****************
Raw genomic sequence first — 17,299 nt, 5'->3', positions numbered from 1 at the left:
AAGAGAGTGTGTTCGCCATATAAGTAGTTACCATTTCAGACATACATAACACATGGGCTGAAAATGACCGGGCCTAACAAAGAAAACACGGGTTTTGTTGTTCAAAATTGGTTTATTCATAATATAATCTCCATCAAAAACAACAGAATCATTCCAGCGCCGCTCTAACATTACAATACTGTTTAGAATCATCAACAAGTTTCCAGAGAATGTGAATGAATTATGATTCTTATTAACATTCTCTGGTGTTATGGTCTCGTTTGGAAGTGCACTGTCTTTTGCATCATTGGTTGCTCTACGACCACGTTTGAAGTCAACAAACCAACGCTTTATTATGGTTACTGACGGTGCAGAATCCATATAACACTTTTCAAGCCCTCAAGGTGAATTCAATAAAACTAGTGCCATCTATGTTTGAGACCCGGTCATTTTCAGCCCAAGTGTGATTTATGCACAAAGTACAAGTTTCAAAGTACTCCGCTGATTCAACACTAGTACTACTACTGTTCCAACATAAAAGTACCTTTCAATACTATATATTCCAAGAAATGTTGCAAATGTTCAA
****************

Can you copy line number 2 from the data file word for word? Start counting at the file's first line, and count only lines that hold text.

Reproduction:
AAGAGAGTGTGTTCGCCATATAAGTAGTTACCATTTCAGACATACATAACACATGGGCTGAAAATGACCGGGCCTAACAAAGAAAACACGGGTTTTGTTGTTCAAAATTGGTTTATTCATAATATAATCTCCATCAAAAACAACAGAATCATTCCAGCGCCGCTCTAACATTACAATACTGTTTAGAATCATCAACAAGTTTCCAGAGAATGTGAATGAATTATGATTCTTATTAACATTCTCTGGTGTTATGGTCTCGTTTGGAAGTGCACTGTCTTTTGCATCATTGGTTGCTCTACGACCACGTTTGAAGTCAACAAACCAACGCTTTATTATGGTTACTGACGGTGCAGAATCCATATAACACTTTTCAAGCCCTCAAGGTGAATTCAATAAAACTAGTGCCATCTATGTTTGAGACCCGGTCATTTTCAGCCCAAGTGTGATTTATGCACAAAGTACAAGTTTCAAAGTACTCCGCTGATTCAACACTAGTACTACTACTGTTCCAACATAAAAGTACCTTTCAATACTATATATTCCAAGAAATGTTGCAAATGTTCAA